In May 2016, the VA hired Piper Knight, also a registered nurse, to be the Chief Nurse of Geriatrics and Extended Care for several facilities in the VA's Eastern Colorado Healthcare System, including the Denver CLC. (Id. at 3-4, ¶¶ 18-19, 22.) In this role, Knight became Harris's direct supervisor. (Id. at 3, ¶ 18.) Knight's duties included ensuring that each of the programs she oversaw was in regulatory compliance and prepared for unannounced site visits by oversight bodies. (Id. at 4, ¶ 23.)

         From the outset, Knight treated Harris very poorly, including by frequently criticizing her (at times in front of other staff members), frequently speaking in a rude and demeaning way to her, and speaking over her while she (Harris) was attempting to speak to her staff. (ECF No. 88 at 26, ¶¶ 45, 47.) Harris says that Knight would provide Harris with instructions but later deny having given such instructions, and sometimes, later still, criticize Harris for failing to follow those previously-disavowed instructions. (ECF No. 86 at 31, ¶ 261; ECF No. 88 at 20, 22, 25, ¶¶ 21, 31, 41, 43.) Harris further asserts that, by contrast, Knight treated Harris's subordinates mostly respectfully. (ECF No. 86-2 at 187-90.) Harris's staff was mostly under age 40, although “[m]aybe a third” were in their 40s and one or two were in their 50s. (Id. at 191.)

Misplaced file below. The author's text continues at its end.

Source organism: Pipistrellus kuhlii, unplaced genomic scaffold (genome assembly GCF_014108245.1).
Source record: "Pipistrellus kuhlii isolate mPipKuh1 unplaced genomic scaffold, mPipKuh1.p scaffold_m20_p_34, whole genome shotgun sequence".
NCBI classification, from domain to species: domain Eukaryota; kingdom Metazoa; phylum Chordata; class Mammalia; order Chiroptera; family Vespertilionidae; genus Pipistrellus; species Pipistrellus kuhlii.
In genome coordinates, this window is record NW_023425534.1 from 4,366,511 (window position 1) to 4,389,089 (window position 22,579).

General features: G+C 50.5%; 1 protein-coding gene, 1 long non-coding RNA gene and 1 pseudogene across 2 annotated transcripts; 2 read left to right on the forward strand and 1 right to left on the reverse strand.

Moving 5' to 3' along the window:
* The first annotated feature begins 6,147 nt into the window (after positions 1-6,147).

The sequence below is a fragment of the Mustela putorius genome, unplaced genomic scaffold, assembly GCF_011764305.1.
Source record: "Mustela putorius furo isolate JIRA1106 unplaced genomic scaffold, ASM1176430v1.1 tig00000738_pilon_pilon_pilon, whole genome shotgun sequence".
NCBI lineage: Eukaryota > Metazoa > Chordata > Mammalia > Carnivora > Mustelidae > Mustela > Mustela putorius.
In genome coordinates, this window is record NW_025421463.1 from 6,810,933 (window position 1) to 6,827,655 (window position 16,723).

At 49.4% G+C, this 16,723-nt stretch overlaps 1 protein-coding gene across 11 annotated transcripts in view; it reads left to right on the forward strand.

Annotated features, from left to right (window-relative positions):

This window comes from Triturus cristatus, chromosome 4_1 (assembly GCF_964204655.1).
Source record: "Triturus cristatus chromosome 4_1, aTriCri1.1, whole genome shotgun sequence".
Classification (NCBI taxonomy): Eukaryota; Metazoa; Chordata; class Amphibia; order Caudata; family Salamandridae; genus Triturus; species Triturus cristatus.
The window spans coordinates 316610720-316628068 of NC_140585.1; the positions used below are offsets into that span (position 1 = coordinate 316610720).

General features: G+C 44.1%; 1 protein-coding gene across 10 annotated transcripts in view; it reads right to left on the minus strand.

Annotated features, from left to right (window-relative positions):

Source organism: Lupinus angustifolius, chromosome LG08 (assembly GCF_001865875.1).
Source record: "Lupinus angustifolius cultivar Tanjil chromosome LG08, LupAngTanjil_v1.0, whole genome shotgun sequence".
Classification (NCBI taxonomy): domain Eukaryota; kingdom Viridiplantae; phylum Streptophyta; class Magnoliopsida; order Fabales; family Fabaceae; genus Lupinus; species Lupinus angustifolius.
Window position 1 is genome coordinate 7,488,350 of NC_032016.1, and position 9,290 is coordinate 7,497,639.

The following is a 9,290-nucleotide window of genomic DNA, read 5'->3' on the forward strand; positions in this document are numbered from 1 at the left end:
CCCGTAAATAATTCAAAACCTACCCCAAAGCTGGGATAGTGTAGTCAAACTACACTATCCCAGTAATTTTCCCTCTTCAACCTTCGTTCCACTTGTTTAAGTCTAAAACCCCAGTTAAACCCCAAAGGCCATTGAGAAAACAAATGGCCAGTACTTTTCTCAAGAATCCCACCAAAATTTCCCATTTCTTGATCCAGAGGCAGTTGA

In September 2016, Harris complained about Knight to Keith Harmon, whose title is “Nurse Executive, ” and Harris believes she accused Knight of nonspecific “discrimination.” (ECF No. 86 at 30, 33, ¶¶ 256, 276-78.) Harris says that on this occasion, or perhaps on a second occasion, Harris's assistant manager accompanied Harris to express similar concerns, but Harmon seemed not to care. (See ECF No. 88 at 10.)

         Knight soon told Harris that she knew about the meeting with Harmon, but she herself did not care. (ECF No. 86 at 33, ¶ 280.) Knight continued to criticize and demean Harris. (Id. ¶ 279.)

         Around this same time, Knight made several statements to Harris about the Denver CLC and her intentions for it, including:

• she (Knight) had been hired “to fix the CLC” which was “falling apart”;
• the Denver CLC looked good according to some metrics but “she could dig and find issues”;
• she would “continue to micro manage until the culture of the CLC changed”;
• “no one [at] the CLC respects her [Knight's] authority”;